Original URL: http://www.denverpost.com/Stories/0,1413,36%257E11583%257E989239%257E,00.html

Grant funds bilingual overhaul
More training to be offered to teachers
By Monte Whaley
Denver Post Education Writer
Thursday, November 14, 2002

A week after a controversial English immersion measure died at the polls, Colorado launched an unprecedented effort to recruit and train teachers to better help immigrant children master English.

The state will use a $9.3 million federal grant to overhaul how English-acquisition programs in elementary and secondary schools are taught. Colorado will enlist the state's universities and colleges to train new and veteran teachers in new strategies, as well as supporting low-performing schools with experts in the field.

In all, schools will be given better tools to prepare non-English-speaking students for success in American schools, officials said.

This is a more comprehensive approach than in the past, when curriculum for English language learners (ELL) was fragmented and sometimes not fully supported by school districts, said Flora Camejos-Lenhart, director of the English
Language Acquisition Unit of the Colorado Department of Education.

"We have teachers who meant well but lacked materials and resources," Camejos-Lenhart said. "We worked hard, but we weren't working wisely."

The grant is the first of its kind awarded by the U.S. Department of Education. It was given to Colorado because of the state's emphasis on forming partnerships to develop better teachers and to improve student achievement, said Education Commissioner Bill Moloney.

"People in Washington, D.C., are paying attention to this," he said.

A portion of the money will be used for stipends and scholarships to lure aspiring teachers into ELL education classrooms, Camejos-Lenhart said. This will help head off a shortage of qualified teachers, she said.

There are only about 3,200 ELL and bilingual teachers in Colorado, and about 70,000  students struggling to learn English.

"When there are 50 students and one ELL teacher, there is not a lot of learning going on," Camejos-Lenhart said.

About $2.5 million of the grant will be used at four community colleges and eight four-year institutions - including the University of Denver, University of Colorado at Colorado Springs and the University of Northern Colorado - to train
new teachers and to run in-service classes for veteran teachers.

Much of the classroom work will focus on bolstering the linguistic skills of teachers. That way they'll be able to properly instruct ELL students in subjects such as math, science and history, she said.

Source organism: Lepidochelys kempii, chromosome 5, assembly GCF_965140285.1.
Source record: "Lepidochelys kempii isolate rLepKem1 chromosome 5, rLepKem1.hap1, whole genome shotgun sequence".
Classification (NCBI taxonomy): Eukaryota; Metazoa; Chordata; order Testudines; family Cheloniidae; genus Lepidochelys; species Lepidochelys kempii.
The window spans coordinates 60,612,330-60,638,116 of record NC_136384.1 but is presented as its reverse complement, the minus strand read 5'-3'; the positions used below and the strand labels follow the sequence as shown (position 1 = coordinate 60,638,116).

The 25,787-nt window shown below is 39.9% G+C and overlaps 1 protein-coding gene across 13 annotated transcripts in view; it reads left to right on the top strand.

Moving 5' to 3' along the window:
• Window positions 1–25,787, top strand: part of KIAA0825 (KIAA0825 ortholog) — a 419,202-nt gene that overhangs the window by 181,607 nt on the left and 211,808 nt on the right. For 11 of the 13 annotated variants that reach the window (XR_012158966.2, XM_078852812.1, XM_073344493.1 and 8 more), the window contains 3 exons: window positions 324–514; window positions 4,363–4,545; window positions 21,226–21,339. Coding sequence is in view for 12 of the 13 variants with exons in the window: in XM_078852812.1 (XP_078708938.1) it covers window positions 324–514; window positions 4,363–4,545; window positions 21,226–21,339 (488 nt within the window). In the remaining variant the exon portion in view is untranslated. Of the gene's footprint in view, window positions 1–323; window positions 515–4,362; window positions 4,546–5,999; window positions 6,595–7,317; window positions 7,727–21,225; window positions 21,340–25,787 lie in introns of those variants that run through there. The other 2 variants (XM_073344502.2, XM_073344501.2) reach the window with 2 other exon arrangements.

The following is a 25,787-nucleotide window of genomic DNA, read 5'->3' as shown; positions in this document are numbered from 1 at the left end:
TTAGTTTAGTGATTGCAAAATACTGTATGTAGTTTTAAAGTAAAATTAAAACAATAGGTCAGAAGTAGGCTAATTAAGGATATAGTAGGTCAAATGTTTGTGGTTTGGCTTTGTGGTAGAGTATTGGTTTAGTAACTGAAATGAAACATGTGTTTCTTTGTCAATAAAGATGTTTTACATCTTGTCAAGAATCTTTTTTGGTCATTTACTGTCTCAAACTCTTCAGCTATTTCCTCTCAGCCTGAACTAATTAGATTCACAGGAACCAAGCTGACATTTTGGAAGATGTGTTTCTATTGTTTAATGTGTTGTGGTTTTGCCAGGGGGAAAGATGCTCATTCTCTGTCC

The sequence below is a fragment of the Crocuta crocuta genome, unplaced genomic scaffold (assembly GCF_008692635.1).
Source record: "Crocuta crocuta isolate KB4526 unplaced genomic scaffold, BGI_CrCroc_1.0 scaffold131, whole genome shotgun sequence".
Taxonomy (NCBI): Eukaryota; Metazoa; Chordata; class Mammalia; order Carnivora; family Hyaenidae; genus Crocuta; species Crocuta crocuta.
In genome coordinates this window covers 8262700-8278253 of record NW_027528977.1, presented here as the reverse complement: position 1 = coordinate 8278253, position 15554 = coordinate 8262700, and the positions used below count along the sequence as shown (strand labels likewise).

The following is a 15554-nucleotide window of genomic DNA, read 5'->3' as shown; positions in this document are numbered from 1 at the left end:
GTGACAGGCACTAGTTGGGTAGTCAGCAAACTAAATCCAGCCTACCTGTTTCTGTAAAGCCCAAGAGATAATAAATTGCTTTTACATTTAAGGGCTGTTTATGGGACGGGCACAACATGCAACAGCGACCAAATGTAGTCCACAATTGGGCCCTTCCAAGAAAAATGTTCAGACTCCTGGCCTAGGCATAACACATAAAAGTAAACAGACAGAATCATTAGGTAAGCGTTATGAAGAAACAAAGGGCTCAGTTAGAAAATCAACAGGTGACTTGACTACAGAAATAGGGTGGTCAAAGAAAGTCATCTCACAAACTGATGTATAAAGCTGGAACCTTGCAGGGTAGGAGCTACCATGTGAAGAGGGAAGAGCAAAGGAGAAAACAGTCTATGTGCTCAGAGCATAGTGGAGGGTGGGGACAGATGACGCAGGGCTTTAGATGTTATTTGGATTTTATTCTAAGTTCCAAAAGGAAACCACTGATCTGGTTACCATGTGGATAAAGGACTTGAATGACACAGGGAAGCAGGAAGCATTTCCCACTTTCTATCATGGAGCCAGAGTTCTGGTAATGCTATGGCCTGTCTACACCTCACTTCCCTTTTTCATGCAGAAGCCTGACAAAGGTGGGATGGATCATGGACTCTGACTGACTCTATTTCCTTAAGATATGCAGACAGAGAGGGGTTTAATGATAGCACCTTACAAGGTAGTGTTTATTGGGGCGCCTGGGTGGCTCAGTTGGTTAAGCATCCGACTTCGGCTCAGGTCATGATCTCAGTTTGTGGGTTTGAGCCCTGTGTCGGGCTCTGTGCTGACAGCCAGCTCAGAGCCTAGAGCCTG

The grant also will pay for comprehensive English assessments for ELL students and bring direct technical assistance into failing Colorado schools.

This approach jibes with state and federal efforts to improve every child's academic performance, no matter economic or cultural background, said Randy DeHoff, president of the State Board of Education.

"Our job is to promote effective instruction and to achieve the same outcomes for all students," DeHoff said. "This is not only a local goal, it is  embedded in the (federal) No Child Left Behind Act."

Both Republicans and Democrats supported the grant. The unity indicated that the disagreement over the failed Amendment 31 was over its implementation and not its goals, officials said.

The measure would have phased out bilingual education in Colorado and forced non-English-speaking students into
English-immersion courses.

Proponents of the measure said traditional bilingual education courses were doing a poor job preparing students for academic life in America. Opponents said it would virtually eliminate school choice in Colorado and hold parents, teachers and schools open to legal liability for teaching bilingually.

But many school officials agreed bilingual education has its problems.

"For many years, we had programs that did not work, and we stayed with them," said Bill de laCruz, chairman of the Action Committee of the Closing the Achievement Gap Coalition. "And we had programs that did work but were
inadequately funded."

The grant, however, will help make teachers  more effective in ELL classrooms, de la Cruz said.

"It creates unique partnerships" and relevant professional development for teachers, he said


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